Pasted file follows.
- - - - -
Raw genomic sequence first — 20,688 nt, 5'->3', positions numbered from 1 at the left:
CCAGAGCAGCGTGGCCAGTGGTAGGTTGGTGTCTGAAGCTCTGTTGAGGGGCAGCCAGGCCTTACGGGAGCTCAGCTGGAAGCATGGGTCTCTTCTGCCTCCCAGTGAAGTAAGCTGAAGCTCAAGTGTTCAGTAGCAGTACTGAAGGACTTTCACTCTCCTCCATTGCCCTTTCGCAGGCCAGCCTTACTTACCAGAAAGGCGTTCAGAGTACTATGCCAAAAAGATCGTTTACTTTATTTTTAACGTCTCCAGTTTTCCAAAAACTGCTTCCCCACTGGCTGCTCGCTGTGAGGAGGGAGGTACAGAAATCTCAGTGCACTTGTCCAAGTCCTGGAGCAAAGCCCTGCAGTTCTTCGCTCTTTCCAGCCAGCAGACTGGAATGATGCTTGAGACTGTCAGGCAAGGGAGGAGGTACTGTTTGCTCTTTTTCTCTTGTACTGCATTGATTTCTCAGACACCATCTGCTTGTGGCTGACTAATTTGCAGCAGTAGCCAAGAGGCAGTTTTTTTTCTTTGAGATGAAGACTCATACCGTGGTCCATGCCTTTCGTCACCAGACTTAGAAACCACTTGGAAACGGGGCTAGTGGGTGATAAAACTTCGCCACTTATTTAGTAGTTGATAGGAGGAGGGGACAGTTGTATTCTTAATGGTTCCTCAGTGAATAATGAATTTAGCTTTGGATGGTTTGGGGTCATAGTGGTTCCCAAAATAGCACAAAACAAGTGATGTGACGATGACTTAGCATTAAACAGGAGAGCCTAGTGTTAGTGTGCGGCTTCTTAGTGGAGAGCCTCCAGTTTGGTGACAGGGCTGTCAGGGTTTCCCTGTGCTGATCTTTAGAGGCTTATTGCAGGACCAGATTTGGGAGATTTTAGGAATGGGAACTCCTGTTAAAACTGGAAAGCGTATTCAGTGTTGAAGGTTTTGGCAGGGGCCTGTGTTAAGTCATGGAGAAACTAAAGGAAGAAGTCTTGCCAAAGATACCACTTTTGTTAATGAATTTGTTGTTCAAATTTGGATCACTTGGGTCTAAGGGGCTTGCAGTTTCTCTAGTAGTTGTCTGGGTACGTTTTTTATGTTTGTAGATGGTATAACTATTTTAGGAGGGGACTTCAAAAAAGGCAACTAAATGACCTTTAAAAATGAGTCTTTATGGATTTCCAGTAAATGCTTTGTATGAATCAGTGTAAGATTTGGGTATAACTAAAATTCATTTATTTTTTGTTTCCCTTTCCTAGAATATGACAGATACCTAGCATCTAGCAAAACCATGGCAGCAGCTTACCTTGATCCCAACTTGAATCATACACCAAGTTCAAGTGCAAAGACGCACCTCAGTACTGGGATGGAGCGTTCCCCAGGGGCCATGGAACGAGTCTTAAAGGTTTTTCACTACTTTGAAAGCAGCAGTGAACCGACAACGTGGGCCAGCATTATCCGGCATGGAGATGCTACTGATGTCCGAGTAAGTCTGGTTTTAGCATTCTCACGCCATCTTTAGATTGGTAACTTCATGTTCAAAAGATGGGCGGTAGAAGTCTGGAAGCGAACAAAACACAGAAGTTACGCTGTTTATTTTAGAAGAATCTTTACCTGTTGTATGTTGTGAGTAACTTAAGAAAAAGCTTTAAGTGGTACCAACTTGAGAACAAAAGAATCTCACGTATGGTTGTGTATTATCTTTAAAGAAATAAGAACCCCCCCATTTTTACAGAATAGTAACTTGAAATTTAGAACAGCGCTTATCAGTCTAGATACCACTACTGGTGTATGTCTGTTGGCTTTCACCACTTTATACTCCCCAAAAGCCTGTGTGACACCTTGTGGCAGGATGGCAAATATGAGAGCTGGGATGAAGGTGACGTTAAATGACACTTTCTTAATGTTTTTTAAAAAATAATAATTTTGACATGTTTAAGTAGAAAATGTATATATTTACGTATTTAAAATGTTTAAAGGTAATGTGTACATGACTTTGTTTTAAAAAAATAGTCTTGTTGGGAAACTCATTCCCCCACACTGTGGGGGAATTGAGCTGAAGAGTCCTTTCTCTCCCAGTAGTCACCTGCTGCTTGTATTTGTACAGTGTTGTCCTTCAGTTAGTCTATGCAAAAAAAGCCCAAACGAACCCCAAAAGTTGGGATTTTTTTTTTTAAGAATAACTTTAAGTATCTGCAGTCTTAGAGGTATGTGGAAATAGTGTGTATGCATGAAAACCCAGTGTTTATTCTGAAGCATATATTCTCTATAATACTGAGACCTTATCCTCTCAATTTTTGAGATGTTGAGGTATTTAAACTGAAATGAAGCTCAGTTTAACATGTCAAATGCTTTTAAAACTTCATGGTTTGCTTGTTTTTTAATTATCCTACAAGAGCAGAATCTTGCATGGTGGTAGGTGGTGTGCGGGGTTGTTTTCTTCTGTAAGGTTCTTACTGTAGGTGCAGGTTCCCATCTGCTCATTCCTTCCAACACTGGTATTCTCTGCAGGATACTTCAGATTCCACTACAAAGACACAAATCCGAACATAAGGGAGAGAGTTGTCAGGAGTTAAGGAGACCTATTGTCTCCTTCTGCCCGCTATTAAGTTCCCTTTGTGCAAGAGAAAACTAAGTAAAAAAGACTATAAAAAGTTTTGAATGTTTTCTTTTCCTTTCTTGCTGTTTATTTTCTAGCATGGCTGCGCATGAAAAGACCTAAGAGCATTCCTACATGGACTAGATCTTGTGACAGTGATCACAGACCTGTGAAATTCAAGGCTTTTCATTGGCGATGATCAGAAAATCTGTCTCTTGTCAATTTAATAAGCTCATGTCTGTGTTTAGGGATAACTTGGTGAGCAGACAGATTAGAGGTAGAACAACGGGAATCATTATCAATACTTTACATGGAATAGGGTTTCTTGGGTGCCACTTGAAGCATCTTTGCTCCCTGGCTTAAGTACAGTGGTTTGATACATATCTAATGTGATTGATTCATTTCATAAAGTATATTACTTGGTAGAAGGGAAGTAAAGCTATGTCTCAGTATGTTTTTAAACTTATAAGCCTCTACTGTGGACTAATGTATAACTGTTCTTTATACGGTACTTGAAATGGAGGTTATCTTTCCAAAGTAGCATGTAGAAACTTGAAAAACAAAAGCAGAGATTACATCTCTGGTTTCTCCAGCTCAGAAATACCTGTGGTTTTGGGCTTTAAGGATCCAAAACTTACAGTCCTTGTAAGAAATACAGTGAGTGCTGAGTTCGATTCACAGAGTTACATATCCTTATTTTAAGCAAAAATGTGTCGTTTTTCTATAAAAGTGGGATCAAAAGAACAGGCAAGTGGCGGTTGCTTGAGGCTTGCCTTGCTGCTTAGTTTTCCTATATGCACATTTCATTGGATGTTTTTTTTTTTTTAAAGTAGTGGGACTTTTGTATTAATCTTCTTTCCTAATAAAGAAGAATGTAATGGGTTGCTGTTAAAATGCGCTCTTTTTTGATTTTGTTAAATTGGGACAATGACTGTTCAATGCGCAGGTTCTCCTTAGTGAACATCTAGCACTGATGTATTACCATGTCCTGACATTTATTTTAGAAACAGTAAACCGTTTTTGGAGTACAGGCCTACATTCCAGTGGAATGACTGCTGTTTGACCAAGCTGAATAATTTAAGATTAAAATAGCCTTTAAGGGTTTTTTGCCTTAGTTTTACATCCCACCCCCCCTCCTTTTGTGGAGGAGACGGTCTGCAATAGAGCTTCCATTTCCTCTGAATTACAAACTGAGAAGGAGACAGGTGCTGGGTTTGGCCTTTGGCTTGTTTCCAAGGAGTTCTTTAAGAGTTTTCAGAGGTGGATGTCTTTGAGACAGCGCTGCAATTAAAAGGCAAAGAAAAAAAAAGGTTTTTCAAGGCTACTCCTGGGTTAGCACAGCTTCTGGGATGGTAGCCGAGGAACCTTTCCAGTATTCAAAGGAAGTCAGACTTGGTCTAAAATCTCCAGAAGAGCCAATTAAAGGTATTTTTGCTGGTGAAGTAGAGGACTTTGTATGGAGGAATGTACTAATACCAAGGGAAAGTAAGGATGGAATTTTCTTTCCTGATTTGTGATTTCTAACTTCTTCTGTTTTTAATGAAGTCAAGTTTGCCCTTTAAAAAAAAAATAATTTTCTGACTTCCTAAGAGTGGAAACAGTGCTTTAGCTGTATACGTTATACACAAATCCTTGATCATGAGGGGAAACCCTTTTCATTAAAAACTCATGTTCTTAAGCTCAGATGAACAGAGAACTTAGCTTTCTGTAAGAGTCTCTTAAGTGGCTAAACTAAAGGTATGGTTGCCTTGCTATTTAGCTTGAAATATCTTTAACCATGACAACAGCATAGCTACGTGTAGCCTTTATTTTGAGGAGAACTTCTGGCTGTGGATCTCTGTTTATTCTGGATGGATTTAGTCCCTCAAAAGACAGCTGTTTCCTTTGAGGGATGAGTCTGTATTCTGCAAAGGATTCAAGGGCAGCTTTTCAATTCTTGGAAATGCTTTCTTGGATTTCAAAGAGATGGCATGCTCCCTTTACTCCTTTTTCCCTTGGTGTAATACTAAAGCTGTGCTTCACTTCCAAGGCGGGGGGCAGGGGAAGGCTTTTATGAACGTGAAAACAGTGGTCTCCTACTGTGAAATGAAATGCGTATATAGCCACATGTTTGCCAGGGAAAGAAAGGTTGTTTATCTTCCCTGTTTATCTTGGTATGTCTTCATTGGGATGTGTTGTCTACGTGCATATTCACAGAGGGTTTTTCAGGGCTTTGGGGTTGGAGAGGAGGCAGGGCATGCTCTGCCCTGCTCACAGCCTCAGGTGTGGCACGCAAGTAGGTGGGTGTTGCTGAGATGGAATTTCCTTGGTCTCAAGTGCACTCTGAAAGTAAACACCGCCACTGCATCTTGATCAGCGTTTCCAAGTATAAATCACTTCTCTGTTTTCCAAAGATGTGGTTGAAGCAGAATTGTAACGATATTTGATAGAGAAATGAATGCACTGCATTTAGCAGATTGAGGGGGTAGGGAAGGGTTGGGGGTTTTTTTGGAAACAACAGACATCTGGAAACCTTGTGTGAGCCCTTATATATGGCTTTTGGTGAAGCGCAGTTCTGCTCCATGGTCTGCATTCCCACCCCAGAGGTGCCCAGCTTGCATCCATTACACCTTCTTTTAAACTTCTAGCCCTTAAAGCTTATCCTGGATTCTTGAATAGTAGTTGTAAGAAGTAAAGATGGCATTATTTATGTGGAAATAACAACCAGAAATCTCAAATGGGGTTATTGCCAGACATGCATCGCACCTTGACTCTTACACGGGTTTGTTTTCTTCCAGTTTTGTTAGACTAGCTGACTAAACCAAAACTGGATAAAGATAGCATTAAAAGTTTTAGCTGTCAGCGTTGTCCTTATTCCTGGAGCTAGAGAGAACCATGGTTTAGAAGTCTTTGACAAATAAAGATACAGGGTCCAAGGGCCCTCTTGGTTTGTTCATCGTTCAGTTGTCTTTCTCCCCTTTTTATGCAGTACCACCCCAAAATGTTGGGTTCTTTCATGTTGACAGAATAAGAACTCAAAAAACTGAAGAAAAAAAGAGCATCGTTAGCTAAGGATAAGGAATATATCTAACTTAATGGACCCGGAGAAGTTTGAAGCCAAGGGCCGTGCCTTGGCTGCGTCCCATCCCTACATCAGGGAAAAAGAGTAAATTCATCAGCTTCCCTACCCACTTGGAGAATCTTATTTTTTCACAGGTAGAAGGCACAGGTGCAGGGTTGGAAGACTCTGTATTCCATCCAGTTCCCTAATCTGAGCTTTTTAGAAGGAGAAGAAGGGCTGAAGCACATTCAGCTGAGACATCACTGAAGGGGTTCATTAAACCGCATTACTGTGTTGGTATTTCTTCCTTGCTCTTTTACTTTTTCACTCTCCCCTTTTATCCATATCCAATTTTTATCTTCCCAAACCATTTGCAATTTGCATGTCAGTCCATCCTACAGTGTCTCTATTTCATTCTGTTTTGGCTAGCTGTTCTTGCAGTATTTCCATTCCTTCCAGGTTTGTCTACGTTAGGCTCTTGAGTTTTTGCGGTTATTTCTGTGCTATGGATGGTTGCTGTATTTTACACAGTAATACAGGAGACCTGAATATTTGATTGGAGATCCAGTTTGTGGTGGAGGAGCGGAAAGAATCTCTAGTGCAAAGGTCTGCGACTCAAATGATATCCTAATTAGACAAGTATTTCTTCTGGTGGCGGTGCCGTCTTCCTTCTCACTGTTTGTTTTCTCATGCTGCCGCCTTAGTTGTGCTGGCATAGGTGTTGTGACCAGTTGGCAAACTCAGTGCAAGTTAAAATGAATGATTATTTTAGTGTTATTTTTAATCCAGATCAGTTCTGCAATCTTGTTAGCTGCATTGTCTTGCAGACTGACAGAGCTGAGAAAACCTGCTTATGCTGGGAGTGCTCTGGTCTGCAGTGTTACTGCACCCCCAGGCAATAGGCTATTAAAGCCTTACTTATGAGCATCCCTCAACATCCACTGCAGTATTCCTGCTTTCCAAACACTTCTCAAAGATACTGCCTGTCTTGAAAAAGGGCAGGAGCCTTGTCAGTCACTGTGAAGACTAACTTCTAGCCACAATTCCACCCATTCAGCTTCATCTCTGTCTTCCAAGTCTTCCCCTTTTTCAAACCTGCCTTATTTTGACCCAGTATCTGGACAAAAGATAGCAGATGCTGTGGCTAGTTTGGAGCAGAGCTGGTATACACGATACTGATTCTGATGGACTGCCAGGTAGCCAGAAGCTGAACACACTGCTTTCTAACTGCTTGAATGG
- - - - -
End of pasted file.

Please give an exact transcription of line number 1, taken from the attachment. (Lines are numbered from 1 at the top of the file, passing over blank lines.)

Raw genomic sequence first — 20,688 nt, 5'->3', positions numbered from 1 at the left: